(Bloomberg) -- More than a hundred Seattle executives and investors are joining Amazon.com Inc.’s previous opposition to a proposed city tax on large employers to fund programs addressing homelessness and housing affordability.
In a letter to the city council, the group said the tax is “misguided” because companies would be punished for their job growth. “This is like telling a classroom that the students who do the most homework will be singled out for detention,” they said in the letter released Tuesday.
Alaska Air Group Inc. Chief Executive Officer Brad Tilden, Expedia Group Inc. CEO Mark Okerstrom, Tableau Software Inc. CEO Adam Selipsky, and Madrona Venture Group Managing Director Matt McIlwain are among the letter signers. Others include the founders of startups in the city that aren’t yet big enough to be covered by the tax.
The city council is considering a “head tax” of about $500 per employee each year for roughly 500 of the city’s largest employers. The estimated $75 million in additional revenue would fund new affordable housing construction and additional services for Seattle’s growing homeless population.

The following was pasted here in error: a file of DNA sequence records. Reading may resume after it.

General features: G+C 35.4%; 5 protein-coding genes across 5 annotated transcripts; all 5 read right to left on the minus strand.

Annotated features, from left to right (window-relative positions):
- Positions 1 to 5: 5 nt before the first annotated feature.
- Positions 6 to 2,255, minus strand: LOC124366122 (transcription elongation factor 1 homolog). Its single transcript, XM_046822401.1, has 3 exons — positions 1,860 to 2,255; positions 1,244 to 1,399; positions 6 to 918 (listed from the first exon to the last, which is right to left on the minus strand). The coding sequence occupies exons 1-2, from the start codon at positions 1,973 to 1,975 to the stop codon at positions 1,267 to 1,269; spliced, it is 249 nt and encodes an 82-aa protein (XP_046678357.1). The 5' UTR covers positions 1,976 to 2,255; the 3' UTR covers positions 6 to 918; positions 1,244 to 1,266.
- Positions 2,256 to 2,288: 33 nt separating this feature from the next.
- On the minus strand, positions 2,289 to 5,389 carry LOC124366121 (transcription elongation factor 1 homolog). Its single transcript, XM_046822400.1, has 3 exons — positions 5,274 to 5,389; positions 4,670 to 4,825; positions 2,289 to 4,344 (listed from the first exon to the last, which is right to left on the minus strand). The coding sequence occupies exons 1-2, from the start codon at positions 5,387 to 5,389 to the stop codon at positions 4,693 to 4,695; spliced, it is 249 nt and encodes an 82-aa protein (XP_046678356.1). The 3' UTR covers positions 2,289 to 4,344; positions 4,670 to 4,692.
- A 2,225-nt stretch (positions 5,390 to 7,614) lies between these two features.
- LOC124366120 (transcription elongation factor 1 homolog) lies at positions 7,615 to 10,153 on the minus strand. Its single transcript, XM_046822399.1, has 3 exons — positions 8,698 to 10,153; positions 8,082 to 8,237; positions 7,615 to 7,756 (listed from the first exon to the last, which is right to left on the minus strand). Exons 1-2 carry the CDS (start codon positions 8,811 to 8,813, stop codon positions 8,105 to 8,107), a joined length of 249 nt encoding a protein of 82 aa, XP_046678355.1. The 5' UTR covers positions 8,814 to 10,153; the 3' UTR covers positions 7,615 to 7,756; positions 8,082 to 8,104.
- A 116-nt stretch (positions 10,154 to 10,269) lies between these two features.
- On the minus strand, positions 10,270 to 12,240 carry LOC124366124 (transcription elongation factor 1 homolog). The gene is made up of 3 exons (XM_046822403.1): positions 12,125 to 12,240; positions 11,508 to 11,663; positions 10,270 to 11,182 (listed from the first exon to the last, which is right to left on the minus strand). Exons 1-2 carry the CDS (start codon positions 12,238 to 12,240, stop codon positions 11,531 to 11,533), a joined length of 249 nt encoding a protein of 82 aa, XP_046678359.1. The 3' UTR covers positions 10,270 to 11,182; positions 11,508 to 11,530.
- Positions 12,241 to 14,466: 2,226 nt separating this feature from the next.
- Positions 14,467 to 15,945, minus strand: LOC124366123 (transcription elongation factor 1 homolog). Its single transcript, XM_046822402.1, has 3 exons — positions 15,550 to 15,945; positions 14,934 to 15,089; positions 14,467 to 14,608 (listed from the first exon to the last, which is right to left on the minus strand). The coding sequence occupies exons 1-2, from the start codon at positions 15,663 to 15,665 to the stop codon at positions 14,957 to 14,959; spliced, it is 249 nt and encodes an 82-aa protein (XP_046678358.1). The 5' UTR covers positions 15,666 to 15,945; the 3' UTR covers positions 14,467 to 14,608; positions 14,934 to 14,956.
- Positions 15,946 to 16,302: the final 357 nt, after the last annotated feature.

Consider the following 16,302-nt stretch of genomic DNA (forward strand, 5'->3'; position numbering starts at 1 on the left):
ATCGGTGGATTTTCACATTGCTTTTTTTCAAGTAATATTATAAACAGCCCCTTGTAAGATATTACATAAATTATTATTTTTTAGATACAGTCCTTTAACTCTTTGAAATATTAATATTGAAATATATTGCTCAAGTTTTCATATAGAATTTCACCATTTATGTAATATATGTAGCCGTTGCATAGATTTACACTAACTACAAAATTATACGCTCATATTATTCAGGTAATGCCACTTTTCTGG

Washington state law prohibits income taxes, so the city is more hamstrung than other municipalities in raising revenue. The business leaders didn’t propose a specific alternative, but said the council should consider “an optimal mix of taxes” to raise money, better prioritize spending, and consider changes such as zoning to reduce housing costs.
Amazon, which has more than 40,000 employees at its Seattle headquarters, said last week it was pausing its expansion plans in the city pending the outcome of the vote.
Zillow Group Inc. CEO Spencer Rascoff spoke during an investor call earlier Tuesday about the tax plan.
“This is a tricky one for us,” Rascoff said, because the company understands the tough affordability of the city’s housing market, but the proposal is “too blunt an instrument” and could cause the company to expand elsewhere. Other prominent local employers, including Starbucks Corp., Nordstrom Inc., and Redfin Corp., haven’t commented publicly on the tax.
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